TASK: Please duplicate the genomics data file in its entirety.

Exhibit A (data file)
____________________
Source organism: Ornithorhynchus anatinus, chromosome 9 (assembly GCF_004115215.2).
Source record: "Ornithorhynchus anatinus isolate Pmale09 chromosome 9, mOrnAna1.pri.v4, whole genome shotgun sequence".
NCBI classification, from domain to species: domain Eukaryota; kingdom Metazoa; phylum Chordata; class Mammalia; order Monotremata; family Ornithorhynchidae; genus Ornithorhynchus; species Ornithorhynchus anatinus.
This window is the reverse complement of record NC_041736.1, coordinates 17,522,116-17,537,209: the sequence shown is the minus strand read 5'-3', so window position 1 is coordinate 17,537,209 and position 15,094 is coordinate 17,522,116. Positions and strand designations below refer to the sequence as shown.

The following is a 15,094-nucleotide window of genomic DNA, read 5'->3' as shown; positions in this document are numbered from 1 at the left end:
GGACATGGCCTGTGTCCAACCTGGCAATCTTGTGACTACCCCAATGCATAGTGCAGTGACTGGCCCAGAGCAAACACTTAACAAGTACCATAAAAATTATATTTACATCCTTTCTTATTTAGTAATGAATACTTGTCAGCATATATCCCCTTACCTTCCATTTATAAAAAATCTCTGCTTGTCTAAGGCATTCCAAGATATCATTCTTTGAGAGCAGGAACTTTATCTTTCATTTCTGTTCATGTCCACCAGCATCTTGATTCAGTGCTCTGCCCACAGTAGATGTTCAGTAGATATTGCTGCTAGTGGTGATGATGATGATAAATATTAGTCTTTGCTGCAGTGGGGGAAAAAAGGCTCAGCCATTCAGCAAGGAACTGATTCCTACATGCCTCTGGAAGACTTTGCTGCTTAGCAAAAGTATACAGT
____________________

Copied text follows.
Source organism: Ornithorhynchus anatinus, chromosome 9 (assembly GCF_004115215.2).
Source record: "Ornithorhynchus anatinus isolate Pmale09 chromosome 9, mOrnAna1.pri.v4, whole genome shotgun sequence".
NCBI classification, from domain to species: domain Eukaryota; kingdom Metazoa; phylum Chordata; class Mammalia; order Monotremata; family Ornithorhynchidae; genus Ornithorhynchus; species Ornithorhynchus anatinus.
This window is the reverse complement of record NC_041736.1, coordinates 17,522,116-17,537,209: the sequence shown is the minus strand read 5'-3', so window position 1 is coordinate 17,537,209 and position 15,094 is coordinate 17,522,116. Positions and strand designations below refer to the sequence as shown.

The following is a 15,094-nucleotide window of genomic DNA, read 5'->3' as shown; positions in this document are numbered from 1 at the left end:
GGACATGGCCTGTGTCCAACCTGGCAATCTTGTGACTACCCCAATGCATAGTGCAGTGACTGGCCCAGAGCAAACACTTAACAAGTACCATAAAAATTATATTTACATCCTTTCTTATTTAGTAATGAATACTTGTCAGCATATATCCCCTTACCTTCCATTTATAAAAAATCTCTGCTTGTCTAAGGCATTCCAAGATATCATTCTTTGAGAGCAGGAACTTTATCTTTCATTTCTGTTCATGTCCACCAGCATCTTGATTCAGTGCTCTGCCCACAGTAGATGTTCAGTAGATATTGCTGCTAGTGGTGATGATGATGATAAATATTAGTCTTTGCTGCAGTGGGGGAAAAAAGGCTCAGCCATTCAGCAAGGAACTGATTCCTACATGCCTCTGGAAGACTTTGCTGCTTAGCAAAAGTATACAGT